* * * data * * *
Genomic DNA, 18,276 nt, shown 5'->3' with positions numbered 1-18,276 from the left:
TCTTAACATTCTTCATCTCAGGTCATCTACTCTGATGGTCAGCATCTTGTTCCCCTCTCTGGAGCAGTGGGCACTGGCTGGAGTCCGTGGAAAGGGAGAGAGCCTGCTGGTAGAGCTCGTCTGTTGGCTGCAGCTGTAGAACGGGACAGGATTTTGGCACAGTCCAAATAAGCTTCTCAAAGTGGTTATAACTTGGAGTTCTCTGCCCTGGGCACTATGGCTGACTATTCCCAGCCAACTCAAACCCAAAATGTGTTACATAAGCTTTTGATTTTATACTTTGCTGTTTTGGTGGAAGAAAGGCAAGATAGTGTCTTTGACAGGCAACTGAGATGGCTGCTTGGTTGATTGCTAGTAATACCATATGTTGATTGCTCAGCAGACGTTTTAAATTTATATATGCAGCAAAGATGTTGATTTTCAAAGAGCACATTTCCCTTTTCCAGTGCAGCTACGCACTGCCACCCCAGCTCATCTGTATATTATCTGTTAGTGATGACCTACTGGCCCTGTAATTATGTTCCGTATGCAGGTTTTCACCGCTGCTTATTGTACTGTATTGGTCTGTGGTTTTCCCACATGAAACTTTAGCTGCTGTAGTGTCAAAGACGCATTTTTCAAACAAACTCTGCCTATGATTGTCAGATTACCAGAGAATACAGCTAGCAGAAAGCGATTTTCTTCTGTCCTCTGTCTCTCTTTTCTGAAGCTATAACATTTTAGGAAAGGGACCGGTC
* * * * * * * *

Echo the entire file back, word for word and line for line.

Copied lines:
Genomic DNA, 18,276 nt, shown 5'->3' with positions numbered 1-18,276 from the left:
TCTTAACATTCTTCATCTCAGGTCATCTACTCTGATGGTCAGCATCTTGTTCCCCTCTCTGGAGCAGTGGGCACTGGCTGGAGTCCGTGGAAAGGGAGAGAGCCTGCTGGTAGAGCTCGTCTGTTGGCTGCAGCTGTAGAACGGGACAGGATTTTGGCACAGTCCAAATAAGCTTCTCAAAGTGGTTATAACTTGGAGTTCTCTGCCCTGGGCACTATGGCTGACTATTCCCAGCCAACTCAAACCCAAAATGTGTTACATAAGCTTTTGATTTTATACTTTGCTGTTTTGGTGGAAGAAAGGCAAGATAGTGTCTTTGACAGGCAACTGAGATGGCTGCTTGGTTGATTGCTAGTAATACCATATGTTGATTGCTCAGCAGACGTTTTAAATTTATATATGCAGCAAAGATGTTGATTTTCAAAGAGCACATTTCCCTTTTCCAGTGCAGCTACGCACTGCCACCCCAGCTCATCTGTATATTATCTGTTAGTGATGACCTACTGGCCCTGTAATTATGTTCCGTATGCAGGTTTTCACCGCTGCTTATTGTACTGTATTGGTCTGTGGTTTTCCCACATGAAACTTTAGCTGCTGTAGTGTCAAAGACGCATTTTTCAAACAAACTCTGCCTATGATTGTCAGATTACCAGAGAATACAGCTAGCAGAAAGCGATTTTCTTCTGTCCTCTGTCTCTCTTTTCTGAAGCTATAACATTTTAGGAAAGGGACCGGTC